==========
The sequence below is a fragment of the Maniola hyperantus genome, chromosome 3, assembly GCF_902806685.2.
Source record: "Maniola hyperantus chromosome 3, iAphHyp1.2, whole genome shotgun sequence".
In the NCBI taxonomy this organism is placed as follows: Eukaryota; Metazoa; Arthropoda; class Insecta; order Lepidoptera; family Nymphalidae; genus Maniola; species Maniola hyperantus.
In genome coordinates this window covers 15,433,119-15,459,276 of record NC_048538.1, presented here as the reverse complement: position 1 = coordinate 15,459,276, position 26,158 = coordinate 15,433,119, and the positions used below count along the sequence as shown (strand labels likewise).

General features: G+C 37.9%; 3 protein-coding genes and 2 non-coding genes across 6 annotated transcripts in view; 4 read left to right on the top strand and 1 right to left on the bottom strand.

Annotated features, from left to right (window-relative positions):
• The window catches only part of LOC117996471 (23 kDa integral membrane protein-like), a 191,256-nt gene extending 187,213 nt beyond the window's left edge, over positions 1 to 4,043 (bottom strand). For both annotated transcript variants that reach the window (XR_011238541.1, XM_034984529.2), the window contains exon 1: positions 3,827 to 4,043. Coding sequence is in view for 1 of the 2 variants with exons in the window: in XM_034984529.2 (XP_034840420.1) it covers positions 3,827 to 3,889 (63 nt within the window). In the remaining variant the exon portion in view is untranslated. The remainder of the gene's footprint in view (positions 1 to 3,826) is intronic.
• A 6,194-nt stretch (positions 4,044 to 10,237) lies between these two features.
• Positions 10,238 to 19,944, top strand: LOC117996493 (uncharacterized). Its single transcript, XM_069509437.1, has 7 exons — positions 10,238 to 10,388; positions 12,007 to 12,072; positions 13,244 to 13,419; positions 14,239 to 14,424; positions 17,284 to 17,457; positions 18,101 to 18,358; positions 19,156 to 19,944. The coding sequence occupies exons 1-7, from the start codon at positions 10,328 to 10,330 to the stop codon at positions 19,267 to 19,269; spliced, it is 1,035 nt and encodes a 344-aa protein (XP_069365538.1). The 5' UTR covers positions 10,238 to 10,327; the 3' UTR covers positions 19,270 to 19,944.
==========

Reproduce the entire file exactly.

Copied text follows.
The sequence below is a fragment of the Maniola hyperantus genome, chromosome 3, assembly GCF_902806685.2.
Source record: "Maniola hyperantus chromosome 3, iAphHyp1.2, whole genome shotgun sequence".
In the NCBI taxonomy this organism is placed as follows: Eukaryota; Metazoa; Arthropoda; class Insecta; order Lepidoptera; family Nymphalidae; genus Maniola; species Maniola hyperantus.
In genome coordinates this window covers 15,433,119-15,459,276 of record NC_048538.1, presented here as the reverse complement: position 1 = coordinate 15,459,276, position 26,158 = coordinate 15,433,119, and the positions used below count along the sequence as shown (strand labels likewise).

General features: G+C 37.9%; 3 protein-coding genes and 2 non-coding genes across 6 annotated transcripts in view; 4 read left to right on the top strand and 1 right to left on the bottom strand.

Annotated features, from left to right (window-relative positions):
• The window catches only part of LOC117996471 (23 kDa integral membrane protein-like), a 191,256-nt gene extending 187,213 nt beyond the window's left edge, over positions 1 to 4,043 (bottom strand). For both annotated transcript variants that reach the window (XR_011238541.1, XM_034984529.2), the window contains exon 1: positions 3,827 to 4,043. Coding sequence is in view for 1 of the 2 variants with exons in the window: in XM_034984529.2 (XP_034840420.1) it covers positions 3,827 to 3,889 (63 nt within the window). In the remaining variant the exon portion in view is untranslated. The remainder of the gene's footprint in view (positions 1 to 3,826) is intronic.
• A 6,194-nt stretch (positions 4,044 to 10,237) lies between these two features.
• Positions 10,238 to 19,944, top strand: LOC117996493 (uncharacterized). Its single transcript, XM_069509437.1, has 7 exons — positions 10,238 to 10,388; positions 12,007 to 12,072; positions 13,244 to 13,419; positions 14,239 to 14,424; positions 17,284 to 17,457; positions 18,101 to 18,358; positions 19,156 to 19,944. The coding sequence occupies exons 1-7, from the start codon at positions 10,328 to 10,330 to the stop codon at positions 19,267 to 19,269; spliced, it is 1,035 nt and encodes a 344-aa protein (XP_069365538.1). The 5' UTR covers positions 10,238 to 10,327; the 3' UTR covers positions 19,270 to 19,944.